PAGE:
Poetic Writing of ROBBIE KENNEDY BENNETT © www.rkbpoetry.co.uk Born in Wolverhampton of English and Scottish parentage. He grew up on the Rough Hills Estate area of the town and his Scottish ancestral roots are in the Kingdom of Fife and Dundee. The author is now residing in Codsall, Staffordshire. Drawings, pictures and writing are copyright of the author Robbie Kennedy Bennett. WE SHOULD THANK THEM ALL. THE LAST TIME I SAW HIM. a fictitious poem of brave soldiers and an observer. IAN UNDERSTANDS. a poem about reading names on war memorials. TELL HIM THAT THE WAR IS WON. A MAN LIKE YOU. THE NEXT GIFT TO LIFE IS FREEDOM. a fictitious poem about a war widow. THE LITTLE SHIPS. In commemoration of the 65th anniversary in 2005 of the evacuation of 385,000 Allied troops.

Property of RKB

We Should Thank Them All © Robbie Kennedy Bennett

Property of RKB

The Last Time I Saw Him © Robbie Kennedy Bennett

The primary stage of this poem was written while I observed the memorial at Methil in Fife. I thought of a friend of mine who would understand why I respectfully read every name on view instead of passing by regardless.

Memorial at Methil in Fife
Property of RKB

Ian Understands © Robbie Kennedy Bennett

An early morning picture of the memorial at Wemyss Bay, Scotland in 2004.
Property of RKB

Strathkinness, Fife.

by Robbie Kennedy Bennett 2002

A man like you
Has stood here before,
A man like you
Has had to fight a war.
A man like you
Has hidden his fear,
A man like you
Has felt shame to shed a tear.
A man like you
Has been frightened in his boots,
A man like you
Fought for country and his roots.
A man like you
Has been strong while he cried,
A man like you
Wanted to live…but he died.

A Man Like You © Robbie Kennedy Bennett

Property of RKB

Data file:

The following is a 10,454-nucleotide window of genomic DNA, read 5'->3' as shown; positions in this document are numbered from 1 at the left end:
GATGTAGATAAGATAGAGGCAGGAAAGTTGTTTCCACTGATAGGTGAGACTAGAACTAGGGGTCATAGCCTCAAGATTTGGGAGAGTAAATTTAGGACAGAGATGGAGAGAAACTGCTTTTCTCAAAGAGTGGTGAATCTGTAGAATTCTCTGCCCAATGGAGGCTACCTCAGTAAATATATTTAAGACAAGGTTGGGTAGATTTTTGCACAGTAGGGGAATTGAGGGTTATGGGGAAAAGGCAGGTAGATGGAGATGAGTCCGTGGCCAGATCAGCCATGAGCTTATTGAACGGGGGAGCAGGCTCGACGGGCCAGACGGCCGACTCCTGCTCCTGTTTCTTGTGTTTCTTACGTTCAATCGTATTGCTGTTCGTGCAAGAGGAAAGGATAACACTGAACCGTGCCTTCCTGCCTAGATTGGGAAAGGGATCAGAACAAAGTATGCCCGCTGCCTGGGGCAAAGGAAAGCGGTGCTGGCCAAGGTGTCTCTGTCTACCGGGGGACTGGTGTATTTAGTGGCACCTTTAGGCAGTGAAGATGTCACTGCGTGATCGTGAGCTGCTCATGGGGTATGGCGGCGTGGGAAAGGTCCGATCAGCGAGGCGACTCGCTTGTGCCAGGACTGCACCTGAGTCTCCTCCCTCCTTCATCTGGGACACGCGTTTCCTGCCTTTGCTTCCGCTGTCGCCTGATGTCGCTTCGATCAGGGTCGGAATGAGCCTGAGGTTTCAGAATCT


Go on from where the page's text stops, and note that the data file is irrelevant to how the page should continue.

by Robbie Kennedy Bennett 2005

Lots of fellows lay dead in the sand
Tobacco in a pocket and rifle in hand,
Inside their uniform
There's an old greasy comb,
Some were never leaving
And some were going home.

The Little Ships came sailing
Across the channel over sea,
They sailed to save those Allied Troops
Wherever they may be.

British forces were in retreat
On Dunkirk beaches
The Little Ships did greet.

Hitler's onslaught of Belgium and France
Those Allied men
Fought to stop his advance.

River cruisers, yachts and tugs
Anything that sailed
Like old tin mugs.

Lest we forget those Little Ships return
With soldiers aboard
And comrades they yearn.

When they saw that armada of vessels
They couldn't believe their eyes,
They swam to anything that stayed afloat
They swam to save their lives.

Lots of fellows lay dead in the sand
Tobacco in a pocket and rifle in hand,
Inside their uniform
There's an old greasy comb,
Some were never leaving
And some were going home.

The Little Ships © Robbie Kennedy Bennett

Ladybank, Fife.

by Robbie Kennedy Bennett 1992

I always thought grandad seemed bothered
Although I couldn't think why,
So I went inside to ask grandma
And a tear then appeared in her eye.

For his country he became a young soldier
He was drafted to fight in the war,
'Possibly killed in action'